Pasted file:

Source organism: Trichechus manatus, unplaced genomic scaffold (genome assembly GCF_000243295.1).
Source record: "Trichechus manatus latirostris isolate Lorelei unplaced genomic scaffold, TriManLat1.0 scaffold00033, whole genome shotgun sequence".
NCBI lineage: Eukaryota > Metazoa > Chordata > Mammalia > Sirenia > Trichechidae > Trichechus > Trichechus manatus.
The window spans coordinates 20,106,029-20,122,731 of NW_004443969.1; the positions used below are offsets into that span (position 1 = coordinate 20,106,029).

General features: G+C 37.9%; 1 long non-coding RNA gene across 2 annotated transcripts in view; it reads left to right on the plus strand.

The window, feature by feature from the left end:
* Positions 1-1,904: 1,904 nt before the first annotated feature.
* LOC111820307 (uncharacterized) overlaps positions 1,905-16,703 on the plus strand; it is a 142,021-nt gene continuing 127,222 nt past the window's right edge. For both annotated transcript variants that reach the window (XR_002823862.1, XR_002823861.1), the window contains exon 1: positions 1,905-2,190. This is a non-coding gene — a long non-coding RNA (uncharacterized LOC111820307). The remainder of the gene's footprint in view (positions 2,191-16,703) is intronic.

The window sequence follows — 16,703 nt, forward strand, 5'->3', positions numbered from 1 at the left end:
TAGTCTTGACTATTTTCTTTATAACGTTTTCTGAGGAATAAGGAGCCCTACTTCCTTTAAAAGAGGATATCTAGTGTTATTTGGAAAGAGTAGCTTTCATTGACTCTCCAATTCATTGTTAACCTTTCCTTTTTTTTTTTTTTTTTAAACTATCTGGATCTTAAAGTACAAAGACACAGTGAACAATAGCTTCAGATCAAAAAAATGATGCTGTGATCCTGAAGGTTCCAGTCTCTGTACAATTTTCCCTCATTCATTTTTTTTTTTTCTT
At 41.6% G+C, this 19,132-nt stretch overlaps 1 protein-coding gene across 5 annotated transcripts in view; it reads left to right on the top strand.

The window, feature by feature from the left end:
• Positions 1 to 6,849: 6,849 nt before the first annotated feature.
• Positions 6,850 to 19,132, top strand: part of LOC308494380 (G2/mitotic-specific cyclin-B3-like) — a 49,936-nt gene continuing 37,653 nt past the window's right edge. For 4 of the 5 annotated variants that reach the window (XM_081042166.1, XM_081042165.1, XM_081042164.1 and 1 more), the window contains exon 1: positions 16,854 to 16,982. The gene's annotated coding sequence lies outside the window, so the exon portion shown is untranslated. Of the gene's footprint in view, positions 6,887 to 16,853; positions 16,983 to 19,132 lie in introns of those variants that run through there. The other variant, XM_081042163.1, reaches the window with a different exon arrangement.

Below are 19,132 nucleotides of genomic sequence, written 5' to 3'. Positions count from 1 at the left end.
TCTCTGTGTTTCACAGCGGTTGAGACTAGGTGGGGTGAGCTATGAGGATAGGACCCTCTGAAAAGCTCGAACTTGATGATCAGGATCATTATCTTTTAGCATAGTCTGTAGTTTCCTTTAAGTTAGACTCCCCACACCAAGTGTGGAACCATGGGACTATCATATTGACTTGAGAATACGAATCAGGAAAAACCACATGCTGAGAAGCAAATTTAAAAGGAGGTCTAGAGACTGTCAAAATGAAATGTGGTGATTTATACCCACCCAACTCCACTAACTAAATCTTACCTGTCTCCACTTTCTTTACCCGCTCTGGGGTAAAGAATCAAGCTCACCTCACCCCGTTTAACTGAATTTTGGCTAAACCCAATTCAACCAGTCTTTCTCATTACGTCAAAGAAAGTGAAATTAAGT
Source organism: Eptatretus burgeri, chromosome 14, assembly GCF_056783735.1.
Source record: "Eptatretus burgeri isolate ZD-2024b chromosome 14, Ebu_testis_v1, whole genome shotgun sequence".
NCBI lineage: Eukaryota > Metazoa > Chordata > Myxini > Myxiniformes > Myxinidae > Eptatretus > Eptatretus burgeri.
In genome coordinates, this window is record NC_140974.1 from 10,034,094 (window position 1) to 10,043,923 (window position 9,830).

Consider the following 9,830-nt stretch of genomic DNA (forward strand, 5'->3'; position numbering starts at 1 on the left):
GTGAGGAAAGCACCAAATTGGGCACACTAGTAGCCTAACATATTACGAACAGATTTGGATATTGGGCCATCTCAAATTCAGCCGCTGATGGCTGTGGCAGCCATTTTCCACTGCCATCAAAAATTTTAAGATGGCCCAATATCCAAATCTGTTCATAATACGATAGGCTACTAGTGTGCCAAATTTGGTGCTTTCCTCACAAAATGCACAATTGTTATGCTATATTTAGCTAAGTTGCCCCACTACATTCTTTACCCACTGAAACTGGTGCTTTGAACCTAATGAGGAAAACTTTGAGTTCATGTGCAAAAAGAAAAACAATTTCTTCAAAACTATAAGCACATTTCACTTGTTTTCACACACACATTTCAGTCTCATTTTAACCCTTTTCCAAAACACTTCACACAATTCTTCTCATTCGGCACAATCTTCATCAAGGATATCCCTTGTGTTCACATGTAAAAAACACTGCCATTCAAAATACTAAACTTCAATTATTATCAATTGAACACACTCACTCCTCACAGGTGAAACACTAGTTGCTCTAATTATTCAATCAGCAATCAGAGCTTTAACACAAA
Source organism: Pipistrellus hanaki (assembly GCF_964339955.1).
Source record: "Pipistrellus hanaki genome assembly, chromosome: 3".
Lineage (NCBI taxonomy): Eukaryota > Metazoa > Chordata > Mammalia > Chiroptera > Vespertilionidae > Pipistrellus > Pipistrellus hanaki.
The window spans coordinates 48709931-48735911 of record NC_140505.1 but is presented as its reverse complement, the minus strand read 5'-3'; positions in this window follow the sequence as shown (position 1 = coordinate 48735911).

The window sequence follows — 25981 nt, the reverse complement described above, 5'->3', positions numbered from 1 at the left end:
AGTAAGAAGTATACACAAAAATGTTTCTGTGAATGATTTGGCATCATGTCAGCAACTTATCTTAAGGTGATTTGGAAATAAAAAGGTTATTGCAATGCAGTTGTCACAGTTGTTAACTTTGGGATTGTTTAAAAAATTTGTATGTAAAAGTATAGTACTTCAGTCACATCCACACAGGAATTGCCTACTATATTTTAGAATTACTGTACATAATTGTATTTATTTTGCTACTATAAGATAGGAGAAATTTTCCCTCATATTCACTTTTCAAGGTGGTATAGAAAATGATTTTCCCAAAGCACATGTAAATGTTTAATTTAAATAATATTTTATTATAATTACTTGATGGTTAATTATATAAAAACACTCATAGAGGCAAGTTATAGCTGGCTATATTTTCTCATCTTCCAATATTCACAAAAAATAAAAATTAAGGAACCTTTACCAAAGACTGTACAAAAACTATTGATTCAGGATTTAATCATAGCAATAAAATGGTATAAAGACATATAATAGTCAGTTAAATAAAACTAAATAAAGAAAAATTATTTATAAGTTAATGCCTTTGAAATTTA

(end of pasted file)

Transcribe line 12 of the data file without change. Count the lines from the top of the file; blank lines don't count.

The window, feature by feature from the left end: